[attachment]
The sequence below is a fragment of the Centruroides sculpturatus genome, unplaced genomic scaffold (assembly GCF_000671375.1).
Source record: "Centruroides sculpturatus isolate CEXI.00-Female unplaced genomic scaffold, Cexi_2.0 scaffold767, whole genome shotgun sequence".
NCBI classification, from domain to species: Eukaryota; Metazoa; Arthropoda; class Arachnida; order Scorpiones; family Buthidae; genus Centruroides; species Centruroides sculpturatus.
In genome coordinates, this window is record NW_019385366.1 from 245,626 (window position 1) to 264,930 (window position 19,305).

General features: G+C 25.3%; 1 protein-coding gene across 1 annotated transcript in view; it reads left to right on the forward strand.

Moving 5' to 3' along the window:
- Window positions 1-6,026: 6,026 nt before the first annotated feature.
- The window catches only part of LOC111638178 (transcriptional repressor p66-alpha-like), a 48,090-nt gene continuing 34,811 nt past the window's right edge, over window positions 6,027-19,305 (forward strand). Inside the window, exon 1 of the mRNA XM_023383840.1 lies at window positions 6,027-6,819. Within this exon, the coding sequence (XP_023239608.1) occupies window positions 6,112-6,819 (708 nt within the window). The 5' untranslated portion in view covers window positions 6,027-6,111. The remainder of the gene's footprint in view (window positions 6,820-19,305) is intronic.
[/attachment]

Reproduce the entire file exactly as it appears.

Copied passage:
The sequence below is a fragment of the Centruroides sculpturatus genome, unplaced genomic scaffold (assembly GCF_000671375.1).
Source record: "Centruroides sculpturatus isolate CEXI.00-Female unplaced genomic scaffold, Cexi_2.0 scaffold767, whole genome shotgun sequence".
NCBI classification, from domain to species: Eukaryota; Metazoa; Arthropoda; class Arachnida; order Scorpiones; family Buthidae; genus Centruroides; species Centruroides sculpturatus.
In genome coordinates, this window is record NW_019385366.1 from 245,626 (window position 1) to 264,930 (window position 19,305).

General features: G+C 25.3%; 1 protein-coding gene across 1 annotated transcript in view; it reads left to right on the forward strand.

Moving 5' to 3' along the window:
- Window positions 1-6,026: 6,026 nt before the first annotated feature.
- The window catches only part of LOC111638178 (transcriptional repressor p66-alpha-like), a 48,090-nt gene continuing 34,811 nt past the window's right edge, over window positions 6,027-19,305 (forward strand). Inside the window, exon 1 of the mRNA XM_023383840.1 lies at window positions 6,027-6,819. Within this exon, the coding sequence (XP_023239608.1) occupies window positions 6,112-6,819 (708 nt within the window). The 5' untranslated portion in view covers window positions 6,027-6,111. The remainder of the gene's footprint in view (window positions 6,820-19,305) is intronic.